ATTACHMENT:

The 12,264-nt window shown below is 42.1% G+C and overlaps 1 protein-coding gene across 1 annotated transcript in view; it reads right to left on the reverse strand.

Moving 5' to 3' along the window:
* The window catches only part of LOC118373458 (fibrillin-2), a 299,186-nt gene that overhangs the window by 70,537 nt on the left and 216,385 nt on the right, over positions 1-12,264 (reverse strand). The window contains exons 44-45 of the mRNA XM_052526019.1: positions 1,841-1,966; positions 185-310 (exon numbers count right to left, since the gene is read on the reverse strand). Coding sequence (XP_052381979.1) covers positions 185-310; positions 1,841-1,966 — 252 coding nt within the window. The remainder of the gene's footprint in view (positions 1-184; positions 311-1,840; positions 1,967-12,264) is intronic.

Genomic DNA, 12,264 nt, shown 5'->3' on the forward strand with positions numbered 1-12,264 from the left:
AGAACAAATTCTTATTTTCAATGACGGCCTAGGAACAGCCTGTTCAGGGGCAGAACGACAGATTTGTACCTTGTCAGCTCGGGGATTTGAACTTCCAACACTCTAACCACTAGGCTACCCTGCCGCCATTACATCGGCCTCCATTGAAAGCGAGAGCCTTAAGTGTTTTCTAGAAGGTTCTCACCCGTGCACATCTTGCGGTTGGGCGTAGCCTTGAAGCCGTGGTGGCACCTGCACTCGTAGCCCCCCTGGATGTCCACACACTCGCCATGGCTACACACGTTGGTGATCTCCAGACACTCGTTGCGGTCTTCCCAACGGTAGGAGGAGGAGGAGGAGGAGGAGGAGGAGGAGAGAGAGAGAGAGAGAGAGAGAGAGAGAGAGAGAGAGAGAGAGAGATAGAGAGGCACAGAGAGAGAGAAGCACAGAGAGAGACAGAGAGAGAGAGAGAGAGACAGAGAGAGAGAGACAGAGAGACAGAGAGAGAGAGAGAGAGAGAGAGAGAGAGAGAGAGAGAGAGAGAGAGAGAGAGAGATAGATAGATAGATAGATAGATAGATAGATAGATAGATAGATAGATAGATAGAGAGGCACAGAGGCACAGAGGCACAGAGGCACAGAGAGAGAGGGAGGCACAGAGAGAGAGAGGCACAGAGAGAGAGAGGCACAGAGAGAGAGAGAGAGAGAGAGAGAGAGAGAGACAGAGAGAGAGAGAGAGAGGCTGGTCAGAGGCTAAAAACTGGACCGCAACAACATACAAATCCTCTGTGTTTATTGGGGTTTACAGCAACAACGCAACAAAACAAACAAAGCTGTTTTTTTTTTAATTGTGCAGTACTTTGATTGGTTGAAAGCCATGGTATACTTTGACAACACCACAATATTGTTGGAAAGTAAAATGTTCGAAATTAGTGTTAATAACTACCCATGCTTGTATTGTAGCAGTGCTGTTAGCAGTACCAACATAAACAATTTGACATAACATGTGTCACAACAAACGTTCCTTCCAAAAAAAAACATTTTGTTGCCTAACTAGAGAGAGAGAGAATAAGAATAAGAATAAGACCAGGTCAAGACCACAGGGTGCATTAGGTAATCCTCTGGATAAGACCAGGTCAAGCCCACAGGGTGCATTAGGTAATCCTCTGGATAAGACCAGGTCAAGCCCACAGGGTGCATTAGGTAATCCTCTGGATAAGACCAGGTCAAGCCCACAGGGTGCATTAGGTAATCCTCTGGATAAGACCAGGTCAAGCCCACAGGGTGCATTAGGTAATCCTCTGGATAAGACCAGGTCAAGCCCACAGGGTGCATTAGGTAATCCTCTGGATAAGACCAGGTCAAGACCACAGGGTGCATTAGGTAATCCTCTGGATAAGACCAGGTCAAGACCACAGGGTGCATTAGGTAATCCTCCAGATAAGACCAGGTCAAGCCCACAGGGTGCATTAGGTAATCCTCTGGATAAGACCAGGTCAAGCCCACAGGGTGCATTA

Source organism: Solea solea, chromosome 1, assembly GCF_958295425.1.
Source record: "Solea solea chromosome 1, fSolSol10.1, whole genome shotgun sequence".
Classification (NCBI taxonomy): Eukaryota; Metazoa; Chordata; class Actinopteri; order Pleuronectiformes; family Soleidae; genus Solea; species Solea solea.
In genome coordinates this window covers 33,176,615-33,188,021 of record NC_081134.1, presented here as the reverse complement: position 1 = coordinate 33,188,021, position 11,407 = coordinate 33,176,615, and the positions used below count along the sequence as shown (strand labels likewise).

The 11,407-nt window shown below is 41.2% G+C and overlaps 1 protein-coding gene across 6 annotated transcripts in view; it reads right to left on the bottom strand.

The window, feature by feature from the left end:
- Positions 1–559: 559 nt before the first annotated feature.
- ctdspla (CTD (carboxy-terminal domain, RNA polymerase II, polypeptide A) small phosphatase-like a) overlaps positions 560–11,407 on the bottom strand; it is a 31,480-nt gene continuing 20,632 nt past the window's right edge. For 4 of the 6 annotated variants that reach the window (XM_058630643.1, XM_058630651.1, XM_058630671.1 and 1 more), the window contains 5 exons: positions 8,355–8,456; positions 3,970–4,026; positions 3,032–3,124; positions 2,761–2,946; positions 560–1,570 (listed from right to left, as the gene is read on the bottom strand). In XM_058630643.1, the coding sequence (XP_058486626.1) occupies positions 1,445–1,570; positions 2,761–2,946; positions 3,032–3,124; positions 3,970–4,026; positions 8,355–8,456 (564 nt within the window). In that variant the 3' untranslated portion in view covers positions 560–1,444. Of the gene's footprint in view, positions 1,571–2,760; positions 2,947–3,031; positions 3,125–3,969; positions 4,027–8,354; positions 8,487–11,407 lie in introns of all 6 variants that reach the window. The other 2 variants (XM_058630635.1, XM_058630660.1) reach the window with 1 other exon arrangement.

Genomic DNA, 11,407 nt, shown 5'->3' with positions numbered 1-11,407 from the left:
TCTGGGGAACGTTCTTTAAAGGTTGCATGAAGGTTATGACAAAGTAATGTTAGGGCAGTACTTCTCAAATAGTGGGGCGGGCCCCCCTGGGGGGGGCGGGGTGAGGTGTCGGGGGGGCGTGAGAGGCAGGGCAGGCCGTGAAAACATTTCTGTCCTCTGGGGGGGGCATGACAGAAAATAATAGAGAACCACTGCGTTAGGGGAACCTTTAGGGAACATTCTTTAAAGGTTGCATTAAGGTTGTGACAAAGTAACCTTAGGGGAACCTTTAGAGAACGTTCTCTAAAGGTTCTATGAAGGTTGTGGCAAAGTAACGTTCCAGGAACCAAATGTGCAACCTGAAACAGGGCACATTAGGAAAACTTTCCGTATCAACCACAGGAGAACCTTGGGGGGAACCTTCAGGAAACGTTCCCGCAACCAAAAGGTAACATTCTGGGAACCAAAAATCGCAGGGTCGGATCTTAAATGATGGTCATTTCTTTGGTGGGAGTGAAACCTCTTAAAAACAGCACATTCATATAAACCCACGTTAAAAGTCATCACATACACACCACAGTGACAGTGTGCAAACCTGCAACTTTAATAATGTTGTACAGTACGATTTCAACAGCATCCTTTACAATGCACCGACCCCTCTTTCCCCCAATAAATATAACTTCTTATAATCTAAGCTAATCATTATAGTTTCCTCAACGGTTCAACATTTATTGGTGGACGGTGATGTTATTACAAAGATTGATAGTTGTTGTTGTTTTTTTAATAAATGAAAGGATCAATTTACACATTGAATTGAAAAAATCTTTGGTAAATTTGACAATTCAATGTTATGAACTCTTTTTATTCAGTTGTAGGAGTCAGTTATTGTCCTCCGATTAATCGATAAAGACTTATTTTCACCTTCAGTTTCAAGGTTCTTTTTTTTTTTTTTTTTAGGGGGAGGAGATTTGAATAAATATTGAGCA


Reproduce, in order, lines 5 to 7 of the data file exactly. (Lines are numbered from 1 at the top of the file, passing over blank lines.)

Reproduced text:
AGAACAAATTCTTATTTTCAATGACGGCCTAGGAACAGCCTGTTCAGGGGCAGAACGACAGATTTGTACCTTGTCAGCTCGGGGATTTGAACTTCCAACACTCTAACCACTAGGCTACCCTGCCGCCATTACATCGGCCTCCATTGAAAGCGAGAGCCTTAAGTGTTTTCTAGAAGGTTCTCACCCGTGCACATCTTGCGGTTGGGCGTAGCCTTGAAGCCGTGGTGGCACCTGCACTCGTAGCCCCCCTGGATGTCCACACACTCGCCATGGCTACACACGTTGGTGATCTCCAGACACTCGTTGCGGTCTTCCCAACGGTAGGAGGAGGAGGAGGAGGAGGAGGAGGAGGAGAGAGAGAGAGAGAGAGAGAGAGAGAGAGAGAGAGAGAGAGAGAGATAGAGAGGCACAGAGAGAGAGAAGCACAGAGAGAGACAGAGAGAGAGAGAGAGAGACAGAGAGAGAGAGACAGAGAGACAGAGAGAGAGAGAGAGAGAGAGAGAGAGAGAGAGAGAGAGAGAGAGAGAGAGAGAGATAGATAGATAGATAGATAGATAGATAGATAGATAGATAGATAGATAGATAGAGAGGCACAGAGGCACAGAGGCACAGAGGCACAGAGAGAGAGGGAGGCACAGAGAGAGAGAGGCACAGAGAGAGAGAGGCACAGAGAGAGAGAGAGAGAGAGAGAGAGAGAGAGACAGAGAGAGAGAGAGAGAGGCTGGTCAGAGGCTAAAAACTGGACCGCAACAACATACAAATCCTCTGTGTTTATTGGGGTTTACAGCAACAACGCAACAAAACAAACAAAGCTGTTTTTTTTTTAATTGTGCAGTACTTTGATTGGTTGAAAGCCATGGTATACTTTGACAACACCACAATATTGTTGGAAAGTAAAATGTTCGAAATTAGTGTTAATAACTACCCATGCTTGTATTGTAGCAGTGCTGTTAGCAGTACCAACATAAACAATTTGACATAACATGTGTCACAACAAACGTTCCTTCCAAAAAAAAACATTTTGTTGCCTAACTAGAGAGAGAGAGAATAAGAATAAGAATAAGACCAGGTCAAGACCACAGGGTGCATTAGGTAATCCTCTGGATAAGACCAGGTCAAGCCCACAGGGTGCATTAGGTAATCCTCTGGATAAGACCAGGTCAAGCCCACAGGGTGCATTAGGTAATCCTCTGGATAAGACCAGGTCAAGCCCACAGGGTGCATTAGGTAATCCTCTGGATAAGACCAGGTCAAGCCCACAGGGTGCATTAGGTAATCCTCTGGATAAGACCAGGTCAAGCCCACAGGGTGCATTAGGTAATCCTCTGGATAAGACCAGGTCAAGACCACAGGGTGCATTAGGTAATCCTCTGGATAAGACCAGGTCAAGACCACAGGGTGCATTAGGTAATCCTCCAGATAAGACCAGGTCAAGCCCACAGGGTGCATTAGGTAATCCTCTGGATAAGACCAGGTCAAGCCCACAGGGTGCATTA

Source organism: Solea solea, chromosome 1, assembly GCF_958295425.1.
Source record: "Solea solea chromosome 1, fSolSol10.1, whole genome shotgun sequence".